Brooklyn Law School Helps Unemployed Graduates

November 10, 2015 Law Research

Finding a job post-law school graduation can be a challenge. Since the recession, the legal job market has been at an all-time low, which has been making it harder for recent graduates to find employment. According to statistics, roughly 2 out of 5 law graduates in 2011 were unable to find full-time employment in their field after graduating.

 

On the bright side, Brooklyn Law School is hoping to alleviate the stress of finding a job for its recent graduates. In July, the school unveiled its new program called the “Bridge to Success”. This new program will refund students 15% of their tuition if they are unable to find employment within 9 months post-graduation.

brooklyn law school bridge to success

Brooklyn Law School’s “Bridge to Success”

The “Bridge to Success” wants to ensure that all hardworking students will avoid having financial insecurity once they enter the workforce. Feeling financially insecure can add a great deal of stress to recent graduates in an already high stress situation. The 15% of the total tuition costs equals up to about $20,000 refunded to the students. This is a large sum of worry-free money, especially for those who are unemployed and unable to pay their loans.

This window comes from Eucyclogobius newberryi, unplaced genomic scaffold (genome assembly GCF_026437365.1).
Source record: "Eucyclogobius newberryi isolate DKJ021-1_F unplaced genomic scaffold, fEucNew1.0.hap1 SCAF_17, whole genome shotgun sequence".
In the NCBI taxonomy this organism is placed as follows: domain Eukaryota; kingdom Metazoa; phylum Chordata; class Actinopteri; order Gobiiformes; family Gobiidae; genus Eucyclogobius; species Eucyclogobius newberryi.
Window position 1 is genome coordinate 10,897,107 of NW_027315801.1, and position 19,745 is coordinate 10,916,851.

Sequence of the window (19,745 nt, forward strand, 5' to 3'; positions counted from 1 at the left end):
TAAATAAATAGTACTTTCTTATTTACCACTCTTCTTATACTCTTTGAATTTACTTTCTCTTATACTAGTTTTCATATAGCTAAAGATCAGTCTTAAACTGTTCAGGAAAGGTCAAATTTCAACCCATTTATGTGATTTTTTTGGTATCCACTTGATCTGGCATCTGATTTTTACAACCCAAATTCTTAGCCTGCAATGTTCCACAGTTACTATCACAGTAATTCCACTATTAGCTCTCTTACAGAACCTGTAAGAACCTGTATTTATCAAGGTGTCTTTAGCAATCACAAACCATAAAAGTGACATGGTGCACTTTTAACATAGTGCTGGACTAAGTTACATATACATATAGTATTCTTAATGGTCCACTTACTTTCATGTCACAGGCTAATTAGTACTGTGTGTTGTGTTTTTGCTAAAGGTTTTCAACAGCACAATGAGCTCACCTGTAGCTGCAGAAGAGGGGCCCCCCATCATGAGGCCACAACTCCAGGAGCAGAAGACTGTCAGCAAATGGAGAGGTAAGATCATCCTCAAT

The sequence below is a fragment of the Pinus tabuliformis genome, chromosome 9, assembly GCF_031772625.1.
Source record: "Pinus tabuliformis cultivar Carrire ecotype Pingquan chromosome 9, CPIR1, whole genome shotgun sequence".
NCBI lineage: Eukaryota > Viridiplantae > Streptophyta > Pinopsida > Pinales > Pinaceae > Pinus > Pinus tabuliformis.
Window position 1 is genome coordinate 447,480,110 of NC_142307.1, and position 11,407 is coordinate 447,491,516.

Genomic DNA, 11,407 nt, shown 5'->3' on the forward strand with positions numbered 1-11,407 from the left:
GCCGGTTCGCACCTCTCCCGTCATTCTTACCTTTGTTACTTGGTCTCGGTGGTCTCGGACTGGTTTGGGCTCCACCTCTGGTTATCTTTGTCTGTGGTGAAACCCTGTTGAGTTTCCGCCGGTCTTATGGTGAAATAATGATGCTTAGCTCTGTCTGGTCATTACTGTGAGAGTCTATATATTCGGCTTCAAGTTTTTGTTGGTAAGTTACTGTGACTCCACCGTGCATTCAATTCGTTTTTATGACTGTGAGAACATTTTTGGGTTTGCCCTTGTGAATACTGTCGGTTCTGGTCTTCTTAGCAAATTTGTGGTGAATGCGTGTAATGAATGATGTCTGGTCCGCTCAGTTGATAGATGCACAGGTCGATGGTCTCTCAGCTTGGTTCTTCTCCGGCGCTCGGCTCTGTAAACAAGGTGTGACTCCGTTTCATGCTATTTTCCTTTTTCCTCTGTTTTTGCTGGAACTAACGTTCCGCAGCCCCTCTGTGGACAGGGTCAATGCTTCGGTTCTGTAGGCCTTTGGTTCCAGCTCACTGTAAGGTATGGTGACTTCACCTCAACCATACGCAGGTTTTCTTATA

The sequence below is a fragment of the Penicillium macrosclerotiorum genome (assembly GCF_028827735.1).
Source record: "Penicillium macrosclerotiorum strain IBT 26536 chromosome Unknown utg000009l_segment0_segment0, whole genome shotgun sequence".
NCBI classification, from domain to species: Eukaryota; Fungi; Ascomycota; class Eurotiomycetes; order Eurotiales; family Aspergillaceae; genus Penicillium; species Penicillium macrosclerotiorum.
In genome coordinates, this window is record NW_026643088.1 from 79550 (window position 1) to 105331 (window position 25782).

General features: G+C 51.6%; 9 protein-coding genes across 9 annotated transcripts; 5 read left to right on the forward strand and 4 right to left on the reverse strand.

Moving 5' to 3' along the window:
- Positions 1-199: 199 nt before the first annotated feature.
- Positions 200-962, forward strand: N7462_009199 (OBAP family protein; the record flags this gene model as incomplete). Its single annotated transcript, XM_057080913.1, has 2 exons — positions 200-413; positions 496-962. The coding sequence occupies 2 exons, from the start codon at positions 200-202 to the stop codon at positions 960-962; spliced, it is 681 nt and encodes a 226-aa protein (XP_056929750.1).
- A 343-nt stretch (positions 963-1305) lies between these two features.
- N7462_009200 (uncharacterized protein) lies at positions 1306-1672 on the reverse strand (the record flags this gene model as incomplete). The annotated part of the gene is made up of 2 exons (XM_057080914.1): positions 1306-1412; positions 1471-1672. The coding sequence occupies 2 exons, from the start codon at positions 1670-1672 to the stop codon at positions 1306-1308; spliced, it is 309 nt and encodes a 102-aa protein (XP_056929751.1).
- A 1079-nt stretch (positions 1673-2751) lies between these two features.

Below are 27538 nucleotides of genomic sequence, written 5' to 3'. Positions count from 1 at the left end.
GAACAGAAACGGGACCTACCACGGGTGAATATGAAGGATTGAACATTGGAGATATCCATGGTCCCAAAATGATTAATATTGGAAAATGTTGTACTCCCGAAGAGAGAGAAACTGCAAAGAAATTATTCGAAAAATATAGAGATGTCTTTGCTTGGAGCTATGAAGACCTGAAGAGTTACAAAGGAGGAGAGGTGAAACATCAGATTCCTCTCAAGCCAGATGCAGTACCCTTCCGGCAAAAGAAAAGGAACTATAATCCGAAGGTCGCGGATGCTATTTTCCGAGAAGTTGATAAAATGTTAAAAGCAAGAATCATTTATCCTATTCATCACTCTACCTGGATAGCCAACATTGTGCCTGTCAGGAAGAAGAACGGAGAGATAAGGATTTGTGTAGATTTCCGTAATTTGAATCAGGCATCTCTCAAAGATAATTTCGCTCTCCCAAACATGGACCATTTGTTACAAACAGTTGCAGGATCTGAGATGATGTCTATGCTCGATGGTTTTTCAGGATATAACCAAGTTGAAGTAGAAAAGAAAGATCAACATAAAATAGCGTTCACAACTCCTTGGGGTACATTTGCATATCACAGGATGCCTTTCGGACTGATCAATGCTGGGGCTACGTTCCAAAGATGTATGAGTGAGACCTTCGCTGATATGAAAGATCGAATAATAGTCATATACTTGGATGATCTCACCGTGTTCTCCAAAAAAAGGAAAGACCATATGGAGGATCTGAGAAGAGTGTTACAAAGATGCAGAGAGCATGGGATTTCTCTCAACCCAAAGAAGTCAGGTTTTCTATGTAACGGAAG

There is a requirement in order to qualify for the program. The student must prove good faith effort of finding a job, take the bar exam (passing is not required), and work closely with the school’s career center. According to Brooklyn Law School’s president, Nicholas W. Allard, the program was established to help alleviate the pressure off of some students, and encourage them to not settle for any job just to pay for living expenses and pay back loans. The school’s counseling will push them toward finding fulfilling careers.

The Critics

On the other hand, critics view the “Bridge to Success” program as a band aid, trying to cover a broken legal-education system. Critics have critiqued the nation’s legal system for years now, and voiced how the curriculum needs to be changed, especially in a post-recession economy. In contrast, Brooklyn Law School makes it clear they this is a temporary fix to an ongoing problem that needs a long term solution.

In the end, the “Bridge to Success” will hopefully encourage prospective student to enroll, and keep current students in class. Knowing the school is here to help its student find employment post-graduation and ease their financial burden is enough encouragement to keep some students around for the long haul.
What do you think of Brooklyn Law School’s “Bridge to Success” program? How do you think it can be improved? Do you think other schools will adopt similar programs for its students?

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